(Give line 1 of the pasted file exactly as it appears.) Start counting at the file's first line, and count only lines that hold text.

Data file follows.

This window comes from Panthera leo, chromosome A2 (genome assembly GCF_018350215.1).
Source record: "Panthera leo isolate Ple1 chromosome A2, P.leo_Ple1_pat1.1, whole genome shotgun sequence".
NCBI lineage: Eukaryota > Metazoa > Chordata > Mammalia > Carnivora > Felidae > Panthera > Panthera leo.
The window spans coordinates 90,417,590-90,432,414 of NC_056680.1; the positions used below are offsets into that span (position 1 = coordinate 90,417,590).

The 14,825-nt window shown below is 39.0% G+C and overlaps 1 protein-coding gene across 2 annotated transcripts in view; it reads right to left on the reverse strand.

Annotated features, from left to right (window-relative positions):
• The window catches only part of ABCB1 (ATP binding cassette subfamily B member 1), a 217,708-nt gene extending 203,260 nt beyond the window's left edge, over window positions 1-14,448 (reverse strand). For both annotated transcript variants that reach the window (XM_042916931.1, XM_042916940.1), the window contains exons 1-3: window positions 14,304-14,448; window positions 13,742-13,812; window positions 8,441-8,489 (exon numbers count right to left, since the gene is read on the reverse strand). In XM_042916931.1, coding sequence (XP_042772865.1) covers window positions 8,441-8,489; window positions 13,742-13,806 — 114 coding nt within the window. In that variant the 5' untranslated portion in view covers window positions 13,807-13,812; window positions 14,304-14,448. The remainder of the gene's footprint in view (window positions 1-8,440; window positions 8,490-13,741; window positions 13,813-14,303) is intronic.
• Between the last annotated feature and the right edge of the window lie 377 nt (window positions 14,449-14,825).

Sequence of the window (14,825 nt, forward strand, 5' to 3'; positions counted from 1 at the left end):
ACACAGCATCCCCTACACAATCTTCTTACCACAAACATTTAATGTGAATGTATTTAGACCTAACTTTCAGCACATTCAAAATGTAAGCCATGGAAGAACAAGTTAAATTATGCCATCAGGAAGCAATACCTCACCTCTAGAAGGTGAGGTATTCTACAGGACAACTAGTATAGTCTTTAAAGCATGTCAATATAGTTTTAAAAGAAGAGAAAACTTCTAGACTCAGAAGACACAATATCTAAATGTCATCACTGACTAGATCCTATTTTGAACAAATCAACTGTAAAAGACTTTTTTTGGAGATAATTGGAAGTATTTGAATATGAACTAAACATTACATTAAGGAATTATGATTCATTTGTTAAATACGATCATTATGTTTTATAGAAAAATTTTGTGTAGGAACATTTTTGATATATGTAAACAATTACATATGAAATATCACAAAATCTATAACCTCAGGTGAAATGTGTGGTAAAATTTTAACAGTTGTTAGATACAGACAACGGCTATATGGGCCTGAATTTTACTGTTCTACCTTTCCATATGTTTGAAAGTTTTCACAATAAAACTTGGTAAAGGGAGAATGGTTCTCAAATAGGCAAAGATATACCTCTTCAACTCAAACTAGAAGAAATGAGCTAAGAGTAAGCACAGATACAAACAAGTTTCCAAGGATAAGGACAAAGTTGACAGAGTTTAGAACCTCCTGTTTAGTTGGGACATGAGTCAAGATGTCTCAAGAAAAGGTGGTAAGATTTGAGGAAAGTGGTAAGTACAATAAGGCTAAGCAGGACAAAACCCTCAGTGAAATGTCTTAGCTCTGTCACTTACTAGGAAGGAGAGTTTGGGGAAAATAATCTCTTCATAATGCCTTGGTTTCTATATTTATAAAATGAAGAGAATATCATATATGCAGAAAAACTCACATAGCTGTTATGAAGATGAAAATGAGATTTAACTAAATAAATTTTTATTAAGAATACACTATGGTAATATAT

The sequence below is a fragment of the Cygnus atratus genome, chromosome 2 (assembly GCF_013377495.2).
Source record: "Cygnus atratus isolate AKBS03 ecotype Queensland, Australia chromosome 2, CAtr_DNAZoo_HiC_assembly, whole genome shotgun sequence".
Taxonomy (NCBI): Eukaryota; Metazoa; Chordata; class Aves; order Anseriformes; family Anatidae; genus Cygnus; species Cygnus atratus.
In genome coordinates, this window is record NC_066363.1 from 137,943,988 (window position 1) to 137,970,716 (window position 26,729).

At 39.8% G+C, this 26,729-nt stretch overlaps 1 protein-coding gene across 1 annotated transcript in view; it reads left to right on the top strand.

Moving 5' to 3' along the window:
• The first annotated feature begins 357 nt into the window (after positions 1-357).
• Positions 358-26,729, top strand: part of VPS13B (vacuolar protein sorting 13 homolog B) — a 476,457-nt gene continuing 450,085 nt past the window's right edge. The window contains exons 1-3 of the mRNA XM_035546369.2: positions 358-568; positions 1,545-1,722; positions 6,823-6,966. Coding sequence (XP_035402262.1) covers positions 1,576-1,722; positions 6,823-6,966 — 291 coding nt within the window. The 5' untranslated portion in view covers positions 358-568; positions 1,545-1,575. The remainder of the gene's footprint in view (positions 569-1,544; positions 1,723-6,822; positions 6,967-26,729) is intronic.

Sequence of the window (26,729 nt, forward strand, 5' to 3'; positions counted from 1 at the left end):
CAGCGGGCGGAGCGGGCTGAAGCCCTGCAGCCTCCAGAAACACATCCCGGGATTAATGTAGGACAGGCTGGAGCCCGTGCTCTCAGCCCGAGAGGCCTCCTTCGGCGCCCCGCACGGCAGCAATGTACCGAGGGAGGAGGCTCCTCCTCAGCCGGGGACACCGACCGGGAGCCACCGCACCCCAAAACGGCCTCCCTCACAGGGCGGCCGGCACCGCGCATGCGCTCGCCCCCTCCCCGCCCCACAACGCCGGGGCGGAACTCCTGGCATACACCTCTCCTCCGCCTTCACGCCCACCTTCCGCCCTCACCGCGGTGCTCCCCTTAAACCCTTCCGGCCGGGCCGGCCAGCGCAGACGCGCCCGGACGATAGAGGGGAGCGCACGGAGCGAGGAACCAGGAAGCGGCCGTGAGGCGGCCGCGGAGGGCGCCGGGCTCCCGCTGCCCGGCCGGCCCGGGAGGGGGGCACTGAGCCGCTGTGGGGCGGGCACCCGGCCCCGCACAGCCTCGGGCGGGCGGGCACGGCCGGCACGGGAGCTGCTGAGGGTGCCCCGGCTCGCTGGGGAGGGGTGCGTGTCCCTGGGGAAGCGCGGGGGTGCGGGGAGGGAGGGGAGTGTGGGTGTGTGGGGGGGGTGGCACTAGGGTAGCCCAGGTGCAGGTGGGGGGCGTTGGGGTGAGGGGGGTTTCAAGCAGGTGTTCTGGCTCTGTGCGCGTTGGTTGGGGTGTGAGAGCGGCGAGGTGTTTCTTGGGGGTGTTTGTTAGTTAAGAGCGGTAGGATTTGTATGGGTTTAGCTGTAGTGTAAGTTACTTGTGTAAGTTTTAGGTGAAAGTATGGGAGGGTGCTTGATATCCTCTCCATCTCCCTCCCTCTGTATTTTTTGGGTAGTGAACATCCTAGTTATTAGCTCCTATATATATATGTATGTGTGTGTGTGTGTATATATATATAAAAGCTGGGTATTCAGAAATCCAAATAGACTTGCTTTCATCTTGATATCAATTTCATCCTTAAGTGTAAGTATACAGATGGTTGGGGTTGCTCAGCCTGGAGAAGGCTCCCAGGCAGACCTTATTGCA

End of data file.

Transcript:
This window comes from Panthera leo, chromosome A2 (genome assembly GCF_018350215.1).